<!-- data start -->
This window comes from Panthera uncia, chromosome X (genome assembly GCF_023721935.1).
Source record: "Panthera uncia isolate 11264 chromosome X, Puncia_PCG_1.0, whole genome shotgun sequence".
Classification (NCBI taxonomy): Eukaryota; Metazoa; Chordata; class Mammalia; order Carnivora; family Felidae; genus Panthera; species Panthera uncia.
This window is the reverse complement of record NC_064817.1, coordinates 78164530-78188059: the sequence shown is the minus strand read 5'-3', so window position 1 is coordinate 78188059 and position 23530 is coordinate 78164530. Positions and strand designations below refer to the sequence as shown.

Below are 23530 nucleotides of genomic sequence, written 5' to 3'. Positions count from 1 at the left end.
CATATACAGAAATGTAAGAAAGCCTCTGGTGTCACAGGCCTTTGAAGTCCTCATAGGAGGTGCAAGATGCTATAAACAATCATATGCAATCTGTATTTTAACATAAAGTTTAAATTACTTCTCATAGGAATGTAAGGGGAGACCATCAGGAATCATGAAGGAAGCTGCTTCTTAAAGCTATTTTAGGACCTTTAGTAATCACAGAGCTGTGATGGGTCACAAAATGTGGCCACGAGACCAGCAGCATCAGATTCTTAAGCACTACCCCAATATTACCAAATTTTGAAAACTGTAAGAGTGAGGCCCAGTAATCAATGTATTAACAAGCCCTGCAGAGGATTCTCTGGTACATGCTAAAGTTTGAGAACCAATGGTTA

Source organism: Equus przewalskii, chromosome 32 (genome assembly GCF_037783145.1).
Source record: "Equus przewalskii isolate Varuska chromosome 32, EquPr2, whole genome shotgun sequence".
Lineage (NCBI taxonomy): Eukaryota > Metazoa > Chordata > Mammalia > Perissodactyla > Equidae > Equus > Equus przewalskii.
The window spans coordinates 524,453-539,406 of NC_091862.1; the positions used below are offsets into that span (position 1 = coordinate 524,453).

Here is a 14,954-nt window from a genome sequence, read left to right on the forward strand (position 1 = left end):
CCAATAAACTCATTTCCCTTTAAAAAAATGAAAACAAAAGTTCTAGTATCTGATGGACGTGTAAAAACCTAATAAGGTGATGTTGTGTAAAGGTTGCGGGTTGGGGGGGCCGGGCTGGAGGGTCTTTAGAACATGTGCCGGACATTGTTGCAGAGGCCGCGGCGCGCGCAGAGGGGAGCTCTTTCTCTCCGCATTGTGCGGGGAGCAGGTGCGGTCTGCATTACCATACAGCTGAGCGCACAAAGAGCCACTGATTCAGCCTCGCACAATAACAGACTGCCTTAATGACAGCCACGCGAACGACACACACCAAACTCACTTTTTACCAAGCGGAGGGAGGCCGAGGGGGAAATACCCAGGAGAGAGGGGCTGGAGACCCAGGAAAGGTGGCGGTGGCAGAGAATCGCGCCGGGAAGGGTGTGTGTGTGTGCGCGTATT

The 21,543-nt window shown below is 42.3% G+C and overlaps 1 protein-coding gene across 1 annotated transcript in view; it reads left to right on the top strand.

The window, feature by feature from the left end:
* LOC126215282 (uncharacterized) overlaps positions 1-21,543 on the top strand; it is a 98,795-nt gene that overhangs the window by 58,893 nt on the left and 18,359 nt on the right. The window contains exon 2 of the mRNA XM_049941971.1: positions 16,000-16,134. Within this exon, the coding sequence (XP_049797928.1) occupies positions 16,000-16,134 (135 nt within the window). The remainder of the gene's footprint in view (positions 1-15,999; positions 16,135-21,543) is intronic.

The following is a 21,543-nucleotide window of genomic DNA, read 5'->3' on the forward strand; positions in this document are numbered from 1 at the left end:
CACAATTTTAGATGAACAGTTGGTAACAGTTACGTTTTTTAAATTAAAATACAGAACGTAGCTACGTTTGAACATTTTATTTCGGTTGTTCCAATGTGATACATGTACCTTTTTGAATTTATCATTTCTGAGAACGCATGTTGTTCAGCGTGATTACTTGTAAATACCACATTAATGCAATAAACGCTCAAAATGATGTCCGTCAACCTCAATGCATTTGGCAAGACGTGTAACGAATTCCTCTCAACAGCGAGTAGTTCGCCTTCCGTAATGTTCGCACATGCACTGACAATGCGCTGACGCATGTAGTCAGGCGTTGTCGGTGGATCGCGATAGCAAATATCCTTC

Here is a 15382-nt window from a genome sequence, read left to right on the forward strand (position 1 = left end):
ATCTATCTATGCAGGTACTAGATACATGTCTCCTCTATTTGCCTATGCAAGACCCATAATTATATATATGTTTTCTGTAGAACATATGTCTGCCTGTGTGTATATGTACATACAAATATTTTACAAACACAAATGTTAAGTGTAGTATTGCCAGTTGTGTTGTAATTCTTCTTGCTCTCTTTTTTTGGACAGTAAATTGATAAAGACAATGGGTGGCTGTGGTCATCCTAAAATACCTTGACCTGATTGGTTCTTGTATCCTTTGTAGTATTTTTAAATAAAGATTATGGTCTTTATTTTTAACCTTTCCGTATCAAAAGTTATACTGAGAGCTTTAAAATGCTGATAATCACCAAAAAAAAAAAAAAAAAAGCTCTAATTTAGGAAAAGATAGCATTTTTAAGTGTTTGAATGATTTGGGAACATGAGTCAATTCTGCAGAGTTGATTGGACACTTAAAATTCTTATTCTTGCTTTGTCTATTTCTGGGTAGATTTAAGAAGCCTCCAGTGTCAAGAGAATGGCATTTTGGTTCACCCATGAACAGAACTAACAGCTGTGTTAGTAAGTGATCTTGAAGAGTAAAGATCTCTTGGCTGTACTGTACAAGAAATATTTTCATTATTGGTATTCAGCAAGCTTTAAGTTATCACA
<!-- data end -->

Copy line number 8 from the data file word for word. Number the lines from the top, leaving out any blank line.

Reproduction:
Source record: "Equus przewalskii isolate Varuska chromosome 32, EquPr2, whole genome shotgun sequence".